Ten things to know about Juan Velarde

Courtesy of Red Bull Media Service

Juan Velarde of Spain poses for a photograph during practice day at the fifth round of the Red Bull Air Race World Championship in Kazan, Russia on July 21, 2017. –
Photographer Credit:
Joerg Mitter / Red Bull Content Pool

For Madrid’s Juan Velarde, the Red Bull Air Race stop in Porto, Portugal on 2-3 September will be the closest thing to a home race this season. Team Velarde fans already know that Juan earned his first podium at the 2017 season opener, and that he is an Airbus A330 captain for Iberia Airlines when he’s not racing, but there’s plenty more to discover about the charismatic Spaniard…

Nine-year-old Juan Velarde in the cockpit of the B747 piloted by his father, Captain Jaime Velarde in 1984 –
Photographer Credit:
Photo courtesy of Juan Velarde

1) Flying is in his blood. Juan’s father is an accomplished pilot, and Juan can remember wanting to become a pilot himself as early as three years old. By 14 he was already studying videos of aerobatic competitions in slow motion, trying to understand what the airplanes were doing and why.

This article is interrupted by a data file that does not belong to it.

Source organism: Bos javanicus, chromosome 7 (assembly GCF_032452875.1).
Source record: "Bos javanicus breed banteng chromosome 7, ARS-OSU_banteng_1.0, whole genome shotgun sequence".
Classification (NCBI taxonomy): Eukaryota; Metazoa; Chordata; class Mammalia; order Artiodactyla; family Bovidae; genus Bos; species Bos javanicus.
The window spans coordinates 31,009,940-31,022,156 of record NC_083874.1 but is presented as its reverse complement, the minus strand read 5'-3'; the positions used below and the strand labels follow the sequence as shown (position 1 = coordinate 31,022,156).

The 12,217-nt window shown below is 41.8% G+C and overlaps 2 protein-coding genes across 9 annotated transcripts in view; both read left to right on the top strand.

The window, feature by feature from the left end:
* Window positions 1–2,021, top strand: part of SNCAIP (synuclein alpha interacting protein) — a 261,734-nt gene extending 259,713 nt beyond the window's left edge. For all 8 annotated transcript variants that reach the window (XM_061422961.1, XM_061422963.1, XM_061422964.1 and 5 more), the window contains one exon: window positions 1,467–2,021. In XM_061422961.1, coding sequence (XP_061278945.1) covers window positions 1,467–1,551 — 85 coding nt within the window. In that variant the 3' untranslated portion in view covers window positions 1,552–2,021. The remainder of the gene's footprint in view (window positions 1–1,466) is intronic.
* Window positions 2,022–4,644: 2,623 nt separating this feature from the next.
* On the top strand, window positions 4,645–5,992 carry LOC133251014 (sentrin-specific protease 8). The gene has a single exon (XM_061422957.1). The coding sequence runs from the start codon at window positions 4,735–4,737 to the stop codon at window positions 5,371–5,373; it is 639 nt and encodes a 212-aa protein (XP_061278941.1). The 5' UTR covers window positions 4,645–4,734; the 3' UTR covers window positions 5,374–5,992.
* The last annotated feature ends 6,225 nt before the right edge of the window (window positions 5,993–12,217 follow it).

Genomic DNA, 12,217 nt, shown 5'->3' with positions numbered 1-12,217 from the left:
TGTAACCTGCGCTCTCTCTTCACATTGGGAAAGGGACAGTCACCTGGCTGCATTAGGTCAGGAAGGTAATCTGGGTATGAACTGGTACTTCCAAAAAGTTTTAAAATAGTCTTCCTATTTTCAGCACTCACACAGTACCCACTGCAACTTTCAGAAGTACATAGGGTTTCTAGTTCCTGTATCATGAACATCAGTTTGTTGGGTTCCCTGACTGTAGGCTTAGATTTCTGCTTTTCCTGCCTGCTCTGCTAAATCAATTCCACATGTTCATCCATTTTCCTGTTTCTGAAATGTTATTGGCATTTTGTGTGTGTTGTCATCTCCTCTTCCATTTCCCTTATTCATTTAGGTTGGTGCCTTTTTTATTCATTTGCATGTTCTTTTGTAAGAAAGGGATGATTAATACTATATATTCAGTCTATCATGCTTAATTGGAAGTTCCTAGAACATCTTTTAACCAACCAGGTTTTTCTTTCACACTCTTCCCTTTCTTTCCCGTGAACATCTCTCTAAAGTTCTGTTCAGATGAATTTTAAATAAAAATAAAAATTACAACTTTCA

2) But if he couldn’t be a pilot, he would be pursuing… “Something related to motorsports,” Juan says. “Bikes, cars – for many years, what I liked most besides flying were motorbikes. Every winter I often rode bikes off-road in the mountains near Madrid with my friends.”

A teenage Juan Velarde at a 1992 motorbike free training in Madrid, Spain. –
Photographer Credit:
Photo courtesy of Juan Velarde

3) And he seems to have a variety of fallback skills. Juan shares, “When I was very young, before I was able to earn money flying, I worked temporarily as an assistant gardener, a pizza deliverer, making cakes in a bakery and as a production assistant for TV ads – that was fun and good enough to buy my first motorbike!”

4) The number 26 was his destiny. Juan always flew a Sukhoi 26 airplane for aerobatic competition. Then when Repsol first became one of his sponsors, Juan met famed Spanish MotoGP rider (and fellow Repsol athlete) Dani Pedrosa. Pedrosa races the number 26, and they put a big 26 on Juan’s plane. Finally, when Juan joined the Master Class of the Red Bull Air Race, his first plane was an Edge 540 V2 with the serial number 26, and that cemented it: 26 was clearly meant for Team Velarde.

Juan Velarde (left) with aerobatics pilot Xavi Olmo at Spain’s 2006 National Aerobatics Championship. –
Photographer Credit:
Photo courtesy of Juan Velarde

5) His aerobatic medals encompass World, European and National levels. Juan was a member of the Spanish Aerobatic Team from 2004 until 2015, with which he won the Silver Medal at the World Championships, as well as Silver and two Bronze Medals at Europeans. He also claimed the Spanish National Overall Aerobatics title and has competed in China and the UAE. “All that was the basis for building the skills to join the Red Bull Air Race,” Juan notes. He has been recognized by the Spanish Sports Council as an Elite Sportsman since 2006.

Juan Velarde flies the T-6 Texan of the Infante de Orleans Foundation near Madrid, Spain. –
Photographer Credit:
Photo courtesy of Juan Velarde